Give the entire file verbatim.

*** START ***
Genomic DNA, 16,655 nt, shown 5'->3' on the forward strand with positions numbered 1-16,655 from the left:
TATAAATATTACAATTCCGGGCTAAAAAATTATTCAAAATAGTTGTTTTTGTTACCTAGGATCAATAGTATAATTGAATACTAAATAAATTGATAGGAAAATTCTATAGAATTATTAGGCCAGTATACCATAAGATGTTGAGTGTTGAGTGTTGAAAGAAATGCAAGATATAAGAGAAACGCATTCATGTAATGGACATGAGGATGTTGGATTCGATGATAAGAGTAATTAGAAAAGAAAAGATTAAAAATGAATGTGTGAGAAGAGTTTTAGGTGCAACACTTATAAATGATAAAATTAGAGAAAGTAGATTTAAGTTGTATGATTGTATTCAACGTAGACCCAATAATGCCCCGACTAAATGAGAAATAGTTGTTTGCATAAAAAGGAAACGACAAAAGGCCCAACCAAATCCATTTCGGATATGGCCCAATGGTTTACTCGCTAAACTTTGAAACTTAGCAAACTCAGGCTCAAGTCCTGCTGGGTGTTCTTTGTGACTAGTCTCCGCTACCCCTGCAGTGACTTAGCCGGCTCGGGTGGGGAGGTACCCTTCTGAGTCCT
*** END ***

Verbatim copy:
Genomic DNA, 16,655 nt, shown 5'->3' on the forward strand with positions numbered 1-16,655 from the left:
TATAAATATTACAATTCCGGGCTAAAAAATTATTCAAAATAGTTGTTTTTGTTACCTAGGATCAATAGTATAATTGAATACTAAATAAATTGATAGGAAAATTCTATAGAATTATTAGGCCAGTATACCATAAGATGTTGAGTGTTGAGTGTTGAAAGAAATGCAAGATATAAGAGAAACGCATTCATGTAATGGACATGAGGATGTTGGATTCGATGATAAGAGTAATTAGAAAAGAAAAGATTAAAAATGAATGTGTGAGAAGAGTTTTAGGTGCAACACTTATAAATGATAAAATTAGAGAAAGTAGATTTAAGTTGTATGATTGTATTCAACGTAGACCCAATAATGCCCCGACTAAATGAGAAATAGTTGTTTGCATAAAAAGGAAACGACAAAAGGCCCAACCAAATCCATTTCGGATATGGCCCAATGGTTTACTCGCTAAACTTTGAAACTTAGCAAACTCAGGCTCAAGTCCTGCTGGGTGTTCTTTGTGACTAGTCTCCGCTACCCCTGCAGTGACTTAGCCGGCTCGGGTGGGGAGGTACCCTTCTGAGTCCT